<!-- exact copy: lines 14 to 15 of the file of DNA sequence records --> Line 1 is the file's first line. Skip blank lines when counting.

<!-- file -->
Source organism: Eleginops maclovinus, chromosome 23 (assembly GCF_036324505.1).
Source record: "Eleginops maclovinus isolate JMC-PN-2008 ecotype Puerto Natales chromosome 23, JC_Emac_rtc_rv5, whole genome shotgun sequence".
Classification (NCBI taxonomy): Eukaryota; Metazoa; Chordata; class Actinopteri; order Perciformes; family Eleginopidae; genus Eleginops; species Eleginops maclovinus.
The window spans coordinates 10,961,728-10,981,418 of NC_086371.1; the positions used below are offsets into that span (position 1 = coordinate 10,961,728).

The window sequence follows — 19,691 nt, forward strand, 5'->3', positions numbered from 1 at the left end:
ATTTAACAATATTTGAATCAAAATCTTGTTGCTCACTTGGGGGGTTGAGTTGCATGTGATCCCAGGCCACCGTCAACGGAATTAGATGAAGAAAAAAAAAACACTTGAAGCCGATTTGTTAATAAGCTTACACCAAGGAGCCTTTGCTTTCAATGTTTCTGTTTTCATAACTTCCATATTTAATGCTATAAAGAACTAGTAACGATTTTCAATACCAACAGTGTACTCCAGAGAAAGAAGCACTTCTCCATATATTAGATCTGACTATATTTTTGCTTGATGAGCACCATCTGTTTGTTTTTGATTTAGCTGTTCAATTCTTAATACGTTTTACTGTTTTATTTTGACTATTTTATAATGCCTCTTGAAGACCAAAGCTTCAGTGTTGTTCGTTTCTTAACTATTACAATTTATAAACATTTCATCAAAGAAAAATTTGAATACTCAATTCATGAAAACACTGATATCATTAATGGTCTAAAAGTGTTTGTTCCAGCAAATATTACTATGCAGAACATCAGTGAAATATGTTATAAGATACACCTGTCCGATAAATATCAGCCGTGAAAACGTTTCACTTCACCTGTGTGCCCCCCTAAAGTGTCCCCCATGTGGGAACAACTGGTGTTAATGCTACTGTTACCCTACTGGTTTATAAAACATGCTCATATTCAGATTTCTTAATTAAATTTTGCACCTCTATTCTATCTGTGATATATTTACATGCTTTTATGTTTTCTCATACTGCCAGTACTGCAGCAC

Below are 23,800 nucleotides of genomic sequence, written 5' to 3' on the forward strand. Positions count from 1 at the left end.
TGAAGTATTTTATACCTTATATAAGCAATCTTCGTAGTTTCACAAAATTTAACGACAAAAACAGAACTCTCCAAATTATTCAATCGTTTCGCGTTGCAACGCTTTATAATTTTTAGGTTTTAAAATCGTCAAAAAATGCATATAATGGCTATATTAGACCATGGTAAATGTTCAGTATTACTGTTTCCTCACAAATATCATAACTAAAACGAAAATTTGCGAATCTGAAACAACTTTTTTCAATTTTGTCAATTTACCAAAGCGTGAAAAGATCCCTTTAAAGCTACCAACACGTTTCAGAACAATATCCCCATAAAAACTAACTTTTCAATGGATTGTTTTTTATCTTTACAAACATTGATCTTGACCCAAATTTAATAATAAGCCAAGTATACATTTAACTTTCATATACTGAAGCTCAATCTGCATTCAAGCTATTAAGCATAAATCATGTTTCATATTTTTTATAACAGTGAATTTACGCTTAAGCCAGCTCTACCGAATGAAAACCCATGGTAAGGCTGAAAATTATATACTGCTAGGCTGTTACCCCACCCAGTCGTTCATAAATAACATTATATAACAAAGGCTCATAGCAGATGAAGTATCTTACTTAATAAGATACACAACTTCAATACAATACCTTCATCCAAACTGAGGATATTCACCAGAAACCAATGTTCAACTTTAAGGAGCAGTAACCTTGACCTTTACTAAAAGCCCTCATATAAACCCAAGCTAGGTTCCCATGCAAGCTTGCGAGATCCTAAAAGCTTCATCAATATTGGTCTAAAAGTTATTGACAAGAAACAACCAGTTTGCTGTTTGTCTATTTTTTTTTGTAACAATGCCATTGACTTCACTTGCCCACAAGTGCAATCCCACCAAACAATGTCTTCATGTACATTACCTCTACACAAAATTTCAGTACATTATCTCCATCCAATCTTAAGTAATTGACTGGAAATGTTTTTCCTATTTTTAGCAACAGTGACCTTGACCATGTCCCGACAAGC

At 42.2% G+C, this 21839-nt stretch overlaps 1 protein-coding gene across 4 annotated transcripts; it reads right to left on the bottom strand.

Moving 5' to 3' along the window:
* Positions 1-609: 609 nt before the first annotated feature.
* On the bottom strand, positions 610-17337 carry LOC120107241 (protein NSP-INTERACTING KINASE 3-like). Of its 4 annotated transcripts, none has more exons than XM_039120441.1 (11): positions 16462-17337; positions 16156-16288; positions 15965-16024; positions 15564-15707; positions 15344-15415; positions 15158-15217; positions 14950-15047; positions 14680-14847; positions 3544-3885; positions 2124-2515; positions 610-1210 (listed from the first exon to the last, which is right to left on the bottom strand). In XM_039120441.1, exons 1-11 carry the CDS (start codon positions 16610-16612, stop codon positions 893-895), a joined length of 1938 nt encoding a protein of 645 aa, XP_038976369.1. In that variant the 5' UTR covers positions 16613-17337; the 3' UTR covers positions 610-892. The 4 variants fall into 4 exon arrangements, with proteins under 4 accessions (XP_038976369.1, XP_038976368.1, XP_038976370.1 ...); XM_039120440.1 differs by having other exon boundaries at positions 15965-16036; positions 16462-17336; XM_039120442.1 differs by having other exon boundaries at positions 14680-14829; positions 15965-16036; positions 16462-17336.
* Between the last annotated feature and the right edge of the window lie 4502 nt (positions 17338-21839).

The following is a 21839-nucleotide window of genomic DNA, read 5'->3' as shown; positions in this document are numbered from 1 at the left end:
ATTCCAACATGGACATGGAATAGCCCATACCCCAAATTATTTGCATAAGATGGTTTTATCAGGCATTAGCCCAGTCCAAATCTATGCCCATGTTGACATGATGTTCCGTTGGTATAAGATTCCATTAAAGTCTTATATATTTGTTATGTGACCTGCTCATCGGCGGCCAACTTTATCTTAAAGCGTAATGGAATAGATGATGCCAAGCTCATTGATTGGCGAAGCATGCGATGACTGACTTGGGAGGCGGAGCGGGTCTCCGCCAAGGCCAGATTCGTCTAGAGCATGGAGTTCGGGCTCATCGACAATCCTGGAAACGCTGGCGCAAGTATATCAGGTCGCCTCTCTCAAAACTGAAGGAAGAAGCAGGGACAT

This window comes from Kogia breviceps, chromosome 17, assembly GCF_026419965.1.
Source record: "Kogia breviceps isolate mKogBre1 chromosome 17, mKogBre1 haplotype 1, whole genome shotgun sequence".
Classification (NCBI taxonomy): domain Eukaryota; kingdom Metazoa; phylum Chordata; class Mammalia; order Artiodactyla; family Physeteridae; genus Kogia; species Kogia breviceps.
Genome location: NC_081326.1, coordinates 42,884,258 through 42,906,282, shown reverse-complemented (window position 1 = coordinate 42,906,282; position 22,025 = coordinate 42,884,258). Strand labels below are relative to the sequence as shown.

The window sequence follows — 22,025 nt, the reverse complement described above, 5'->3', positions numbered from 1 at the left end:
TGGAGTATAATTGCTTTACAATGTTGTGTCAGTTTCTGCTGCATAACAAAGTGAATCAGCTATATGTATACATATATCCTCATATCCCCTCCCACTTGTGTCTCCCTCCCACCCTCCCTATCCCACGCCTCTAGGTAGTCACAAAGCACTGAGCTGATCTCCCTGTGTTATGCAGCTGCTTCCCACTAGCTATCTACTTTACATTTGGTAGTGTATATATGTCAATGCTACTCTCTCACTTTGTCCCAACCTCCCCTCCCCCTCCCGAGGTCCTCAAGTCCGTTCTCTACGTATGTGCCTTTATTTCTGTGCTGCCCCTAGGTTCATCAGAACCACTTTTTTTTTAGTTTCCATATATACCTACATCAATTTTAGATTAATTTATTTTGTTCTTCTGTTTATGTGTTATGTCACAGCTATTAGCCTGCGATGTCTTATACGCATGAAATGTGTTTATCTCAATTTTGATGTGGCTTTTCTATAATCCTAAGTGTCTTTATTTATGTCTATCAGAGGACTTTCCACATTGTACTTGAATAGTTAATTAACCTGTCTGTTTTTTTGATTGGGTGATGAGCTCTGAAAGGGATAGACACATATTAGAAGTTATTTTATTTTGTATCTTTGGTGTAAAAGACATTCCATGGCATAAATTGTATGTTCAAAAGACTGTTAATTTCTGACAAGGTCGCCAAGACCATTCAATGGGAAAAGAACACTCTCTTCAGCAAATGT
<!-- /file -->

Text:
The following is a 21839-nucleotide window of genomic DNA, read 5'->3' as shown; positions in this document are numbered from 1 at the left end:
ATTCCAACATGGACATGGAATAGCCCATACCCCAAATTATTTGCATAAGATGGTTTTATCAGGCATTAGCCCAGTCCAAATCTATGCCCATGTTGACATGATGTTCCGTTGGTATAAGATTCCATTAAAGTCTTATATATTTGTTATGTGACCTGCTCATCGGCGGCCAACTTTATCTTAAAGCGTAATGGAATAGATGATGCCAAGCTCATTGATTGGCGAAGCATGCGATGACTGACTTGGGAGGCGGAGCGGGTCTCCGCCAAGGCCAGATTCGTCTAGAGCATGGAGTTCGGGCTCATCGACAATCCTGGAAACGCTGGCGCAAGTATATCAGGTCGCCTCTCTCAAAACTGAAGGAAGAAGCAGGGACAT